That magical spot in Jezero crater where NASA’s Perseverance rover made its historic landing last month has been named “Octavia E. Butler Landing” in honor of the late sci-fi author.
“I can think of no better person to mark this historic landing site than Octavia E. Butler, who not only grew up next door to JPL [NASA Jet Propulsion Laboratory] in Pasadena, but she also inspired millions with her visions of a science-based future,” Thomas Zurbuchen, NASA associate administrator for science, said in a NASA release.
Indeed, NASA got it right with this one, as Butler is a worthy choice for such a prestigious honor.
Butler, who died in 2006 at the age of 58, was the first African American woman to win the Hugo and Nebula awards and the first sci-fi writer to be honored with a MacArthur Fellowship. The acclaimed author is known for such works as the Xenogenesis trilogy and the Parable and Patternist series, in which she critiqued humanity’s hierarchical and prejudicial tendencies, especially those based on race, sex, and class.
“Butler’s protagonists embody determination and inventiveness, making her a perfect fit for the Perseverance rover mission and its theme of overcoming challenges,” explained Kathryn Stack Morgan, deputy project scientist for Perseverance, in the NASA press release. “Butler inspired and influenced the planetary science community and many beyond, including those typically under-represented in STEM fields.”
The Perseverance rover—now officially at Octavia E. Butler Landing inside Jezero crater—successfully completed its first test drive on March 4.
During the 33-minute-long excursion, NASA’s Mars 2020 mission specialists had the rover move forward 13 feet (4 meters), turn 150 degrees to the left while standing in place, and then back up 8 feet (2.5 meters) into a new Martian parking spot. In total, Percy traveled 21.3 feet (6.5 meters)—a small step for a rover but a giant leap for the team back home.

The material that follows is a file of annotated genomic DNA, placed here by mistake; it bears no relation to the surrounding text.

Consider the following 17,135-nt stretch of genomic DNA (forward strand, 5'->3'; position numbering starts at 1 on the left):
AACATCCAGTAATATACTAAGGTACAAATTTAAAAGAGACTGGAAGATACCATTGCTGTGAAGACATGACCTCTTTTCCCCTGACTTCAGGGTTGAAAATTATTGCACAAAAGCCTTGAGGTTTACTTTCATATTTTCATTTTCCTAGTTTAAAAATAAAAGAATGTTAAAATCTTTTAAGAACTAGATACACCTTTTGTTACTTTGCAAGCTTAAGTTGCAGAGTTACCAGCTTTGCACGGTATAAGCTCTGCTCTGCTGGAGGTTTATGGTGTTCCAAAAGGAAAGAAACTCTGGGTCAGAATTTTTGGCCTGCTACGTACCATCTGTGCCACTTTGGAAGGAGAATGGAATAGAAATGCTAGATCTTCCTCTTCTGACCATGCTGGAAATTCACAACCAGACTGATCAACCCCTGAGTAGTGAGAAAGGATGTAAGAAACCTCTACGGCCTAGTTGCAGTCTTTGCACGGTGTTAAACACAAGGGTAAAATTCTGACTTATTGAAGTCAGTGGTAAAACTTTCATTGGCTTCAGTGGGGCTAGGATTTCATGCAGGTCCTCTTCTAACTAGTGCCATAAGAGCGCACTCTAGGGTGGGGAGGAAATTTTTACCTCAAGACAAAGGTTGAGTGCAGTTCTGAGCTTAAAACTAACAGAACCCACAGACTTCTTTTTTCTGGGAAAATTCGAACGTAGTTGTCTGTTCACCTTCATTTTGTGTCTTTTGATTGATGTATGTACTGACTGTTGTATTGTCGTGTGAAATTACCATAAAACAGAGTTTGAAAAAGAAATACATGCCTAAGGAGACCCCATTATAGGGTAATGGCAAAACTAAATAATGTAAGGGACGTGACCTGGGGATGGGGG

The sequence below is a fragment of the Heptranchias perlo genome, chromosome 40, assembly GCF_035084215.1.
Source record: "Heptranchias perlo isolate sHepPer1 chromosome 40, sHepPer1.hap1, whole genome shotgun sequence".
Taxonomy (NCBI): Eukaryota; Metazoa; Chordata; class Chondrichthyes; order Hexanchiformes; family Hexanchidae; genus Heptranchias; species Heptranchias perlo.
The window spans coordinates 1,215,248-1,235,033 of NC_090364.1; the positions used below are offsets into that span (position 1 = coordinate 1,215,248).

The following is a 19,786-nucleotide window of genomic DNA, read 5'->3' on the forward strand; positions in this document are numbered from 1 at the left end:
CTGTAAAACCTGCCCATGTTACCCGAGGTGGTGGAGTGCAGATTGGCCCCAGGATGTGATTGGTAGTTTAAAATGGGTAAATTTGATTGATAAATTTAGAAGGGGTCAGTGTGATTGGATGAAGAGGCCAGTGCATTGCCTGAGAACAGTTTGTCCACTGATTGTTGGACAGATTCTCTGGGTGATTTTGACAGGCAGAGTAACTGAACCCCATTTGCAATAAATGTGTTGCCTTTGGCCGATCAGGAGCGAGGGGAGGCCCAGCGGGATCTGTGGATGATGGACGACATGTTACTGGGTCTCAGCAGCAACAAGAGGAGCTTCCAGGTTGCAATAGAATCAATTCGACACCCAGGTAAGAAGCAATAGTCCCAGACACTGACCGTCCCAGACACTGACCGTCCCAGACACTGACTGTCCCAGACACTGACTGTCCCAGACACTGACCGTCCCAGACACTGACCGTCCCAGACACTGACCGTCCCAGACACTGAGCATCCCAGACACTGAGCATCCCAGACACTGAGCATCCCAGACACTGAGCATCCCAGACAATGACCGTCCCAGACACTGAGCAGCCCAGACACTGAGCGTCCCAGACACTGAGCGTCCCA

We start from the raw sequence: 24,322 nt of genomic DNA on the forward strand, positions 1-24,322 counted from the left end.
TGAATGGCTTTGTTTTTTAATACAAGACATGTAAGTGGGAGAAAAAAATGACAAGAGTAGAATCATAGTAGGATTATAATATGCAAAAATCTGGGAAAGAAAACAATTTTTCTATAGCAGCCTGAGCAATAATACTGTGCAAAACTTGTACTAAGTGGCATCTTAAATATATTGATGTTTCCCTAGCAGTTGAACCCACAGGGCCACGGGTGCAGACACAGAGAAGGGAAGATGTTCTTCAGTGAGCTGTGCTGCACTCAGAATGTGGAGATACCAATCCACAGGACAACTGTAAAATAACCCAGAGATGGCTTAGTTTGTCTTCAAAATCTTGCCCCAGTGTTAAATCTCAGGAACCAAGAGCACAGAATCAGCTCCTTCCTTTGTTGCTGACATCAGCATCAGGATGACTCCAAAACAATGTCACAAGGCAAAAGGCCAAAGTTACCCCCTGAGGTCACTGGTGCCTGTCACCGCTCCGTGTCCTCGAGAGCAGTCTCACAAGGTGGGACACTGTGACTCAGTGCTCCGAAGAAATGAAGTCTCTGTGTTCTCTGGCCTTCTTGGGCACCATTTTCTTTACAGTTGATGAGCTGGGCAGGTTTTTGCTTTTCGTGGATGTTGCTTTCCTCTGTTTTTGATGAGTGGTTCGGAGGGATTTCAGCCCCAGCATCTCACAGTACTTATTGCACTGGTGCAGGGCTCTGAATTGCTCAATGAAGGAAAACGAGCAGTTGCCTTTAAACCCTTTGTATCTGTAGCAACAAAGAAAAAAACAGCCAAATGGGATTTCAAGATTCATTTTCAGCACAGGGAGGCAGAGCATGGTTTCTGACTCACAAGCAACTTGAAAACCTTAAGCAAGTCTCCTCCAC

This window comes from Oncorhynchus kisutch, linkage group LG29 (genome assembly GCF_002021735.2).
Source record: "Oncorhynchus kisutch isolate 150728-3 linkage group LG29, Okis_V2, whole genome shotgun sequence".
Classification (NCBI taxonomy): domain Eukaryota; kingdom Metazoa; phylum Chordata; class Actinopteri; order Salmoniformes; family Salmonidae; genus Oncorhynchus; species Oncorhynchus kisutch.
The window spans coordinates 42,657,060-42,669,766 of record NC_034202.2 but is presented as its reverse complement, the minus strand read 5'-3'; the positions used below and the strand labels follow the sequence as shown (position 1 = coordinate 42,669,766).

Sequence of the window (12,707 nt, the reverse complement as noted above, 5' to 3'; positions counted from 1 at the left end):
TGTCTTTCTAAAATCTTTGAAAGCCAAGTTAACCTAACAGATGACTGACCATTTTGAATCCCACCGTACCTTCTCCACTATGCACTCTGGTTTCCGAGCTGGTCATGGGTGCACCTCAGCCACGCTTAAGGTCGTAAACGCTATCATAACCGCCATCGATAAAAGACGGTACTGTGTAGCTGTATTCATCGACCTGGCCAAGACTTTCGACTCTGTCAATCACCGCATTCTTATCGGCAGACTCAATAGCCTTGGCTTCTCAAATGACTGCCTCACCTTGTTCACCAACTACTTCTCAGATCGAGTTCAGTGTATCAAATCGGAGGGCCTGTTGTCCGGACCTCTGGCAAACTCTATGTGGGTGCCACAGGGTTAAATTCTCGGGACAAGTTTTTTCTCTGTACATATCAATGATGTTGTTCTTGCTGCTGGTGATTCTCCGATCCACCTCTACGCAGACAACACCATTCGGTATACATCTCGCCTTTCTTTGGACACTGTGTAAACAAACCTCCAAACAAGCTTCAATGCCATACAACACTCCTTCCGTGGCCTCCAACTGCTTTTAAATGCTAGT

Percy’s six-wheeled drive “responded superbly,” and the team is “confident” that the drive system is “good to go,” said Anais Zarifian, Mars 2020 Perseverance rover mobility test bed engineer at JPL. Eventually, the rover will travel distances closer to 650 feet (200 meters) as part of the mission’s scientific work.
The rover’s software was recently updated, and various instruments have now been deployed, including a pair of wind sensors and ground-penetrating radar. The machine’s 7-foot-long (2-meter) robotic arm was also put into action, as the team flexed all five joints during a two-hour test. This was important, as the arm will eventually allow for close-up observations of geological features and the drilling of samples.
Looking ahead, the rover will go on longer test drives, and its many instruments will continue to be tested and calibrated. As part of this commissioning phase, NASA will deploy the Ingenuity helicopter, which is currently attached to the belly of the rover. The team will soon select an airfield from which to fly the small aerial vehicle, in what’s poised to be a historic test.
NASA’s Perseverance rover landed in Jezero crater on February 18. A primary goal of the two-year mission is to search this crater—a former lake and river delta—for signs of former life.